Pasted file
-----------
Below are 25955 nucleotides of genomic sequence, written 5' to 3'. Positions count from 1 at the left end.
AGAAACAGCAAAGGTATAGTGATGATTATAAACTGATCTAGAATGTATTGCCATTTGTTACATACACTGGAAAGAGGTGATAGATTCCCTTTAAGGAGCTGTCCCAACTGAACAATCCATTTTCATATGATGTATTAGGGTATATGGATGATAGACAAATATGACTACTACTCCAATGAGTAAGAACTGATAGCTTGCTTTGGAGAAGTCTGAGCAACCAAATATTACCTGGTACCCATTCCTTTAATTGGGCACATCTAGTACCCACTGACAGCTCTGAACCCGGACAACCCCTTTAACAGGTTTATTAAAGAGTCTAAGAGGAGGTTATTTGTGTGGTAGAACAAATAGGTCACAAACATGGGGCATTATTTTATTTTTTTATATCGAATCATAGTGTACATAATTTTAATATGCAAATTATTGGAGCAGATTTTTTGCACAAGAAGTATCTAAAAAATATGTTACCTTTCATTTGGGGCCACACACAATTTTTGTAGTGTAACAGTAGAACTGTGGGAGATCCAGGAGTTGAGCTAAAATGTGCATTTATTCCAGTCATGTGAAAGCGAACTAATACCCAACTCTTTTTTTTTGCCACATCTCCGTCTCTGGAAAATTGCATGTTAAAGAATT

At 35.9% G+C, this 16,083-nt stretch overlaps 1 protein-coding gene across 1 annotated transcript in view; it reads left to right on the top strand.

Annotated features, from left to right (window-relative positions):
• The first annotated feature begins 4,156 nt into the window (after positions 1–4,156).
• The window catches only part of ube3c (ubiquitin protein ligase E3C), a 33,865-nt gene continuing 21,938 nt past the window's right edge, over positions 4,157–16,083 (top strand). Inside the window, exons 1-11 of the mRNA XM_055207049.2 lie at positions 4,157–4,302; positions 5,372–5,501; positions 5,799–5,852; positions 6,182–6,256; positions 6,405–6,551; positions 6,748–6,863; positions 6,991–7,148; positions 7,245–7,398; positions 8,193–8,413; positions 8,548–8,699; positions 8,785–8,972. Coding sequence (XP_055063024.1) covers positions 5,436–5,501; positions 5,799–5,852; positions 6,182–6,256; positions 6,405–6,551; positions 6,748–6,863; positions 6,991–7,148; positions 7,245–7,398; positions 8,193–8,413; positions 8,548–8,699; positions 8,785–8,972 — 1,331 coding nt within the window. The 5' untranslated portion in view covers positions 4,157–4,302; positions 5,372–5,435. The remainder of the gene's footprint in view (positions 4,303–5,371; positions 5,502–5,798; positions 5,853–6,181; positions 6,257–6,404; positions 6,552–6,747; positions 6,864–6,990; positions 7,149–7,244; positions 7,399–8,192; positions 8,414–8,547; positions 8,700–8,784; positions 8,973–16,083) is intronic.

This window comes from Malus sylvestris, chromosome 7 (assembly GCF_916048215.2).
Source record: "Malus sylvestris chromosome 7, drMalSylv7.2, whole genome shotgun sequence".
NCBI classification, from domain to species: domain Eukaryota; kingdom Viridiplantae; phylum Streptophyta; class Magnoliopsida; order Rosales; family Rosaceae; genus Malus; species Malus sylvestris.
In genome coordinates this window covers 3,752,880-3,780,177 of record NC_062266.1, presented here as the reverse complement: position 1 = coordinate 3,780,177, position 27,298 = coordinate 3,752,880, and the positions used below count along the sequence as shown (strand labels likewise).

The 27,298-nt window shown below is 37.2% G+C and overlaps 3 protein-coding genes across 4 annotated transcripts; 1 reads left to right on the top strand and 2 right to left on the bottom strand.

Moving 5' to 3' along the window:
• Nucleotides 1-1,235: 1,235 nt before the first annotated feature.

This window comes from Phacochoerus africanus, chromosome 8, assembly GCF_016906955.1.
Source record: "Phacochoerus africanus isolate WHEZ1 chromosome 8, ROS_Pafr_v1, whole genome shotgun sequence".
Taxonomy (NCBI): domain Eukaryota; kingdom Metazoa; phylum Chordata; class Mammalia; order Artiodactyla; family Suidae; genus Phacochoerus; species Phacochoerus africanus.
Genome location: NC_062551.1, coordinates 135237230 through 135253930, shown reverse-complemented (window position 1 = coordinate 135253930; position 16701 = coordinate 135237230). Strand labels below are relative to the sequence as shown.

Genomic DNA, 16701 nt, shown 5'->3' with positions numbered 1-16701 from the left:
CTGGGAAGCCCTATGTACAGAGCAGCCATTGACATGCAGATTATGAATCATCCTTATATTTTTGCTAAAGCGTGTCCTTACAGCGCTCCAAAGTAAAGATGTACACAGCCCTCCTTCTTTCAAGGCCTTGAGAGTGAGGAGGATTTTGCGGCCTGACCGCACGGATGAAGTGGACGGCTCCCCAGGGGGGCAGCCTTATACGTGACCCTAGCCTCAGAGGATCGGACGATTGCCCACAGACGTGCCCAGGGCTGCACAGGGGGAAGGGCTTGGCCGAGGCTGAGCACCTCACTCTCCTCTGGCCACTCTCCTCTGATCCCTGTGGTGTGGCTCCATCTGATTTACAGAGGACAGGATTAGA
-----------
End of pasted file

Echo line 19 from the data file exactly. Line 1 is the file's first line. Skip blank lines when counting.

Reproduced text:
CTGGGAAGCCCTATGTACAGAGCAGCCATTGACATGCAGATTATGAATCATCCTTATATTTTTGCTAAAGCGTGTCCTTACAGCGCTCCAAAGTAAAGATGTACACAGCCCTCCTTCTTTCAAGGCCTTGAGAGTGAGGAGGATTTTGCGGCCTGACCGCACGGATGAAGTGGACGGCTCCCCAGGGGGGCAGCCTTATACGTGACCCTAGCCTCAGAGGATCGGACGATTGCCCACAGACGTGCCCAGGGCTGCACAGGGGGAAGGGCTTGGCCGAGGCTGAGCACCTCACTCTCCTCTGGCCACTCTCCTCTGATCCCTGTGGTGTGGCTCCATCTGATTTACAGAGGACAGGATTAGA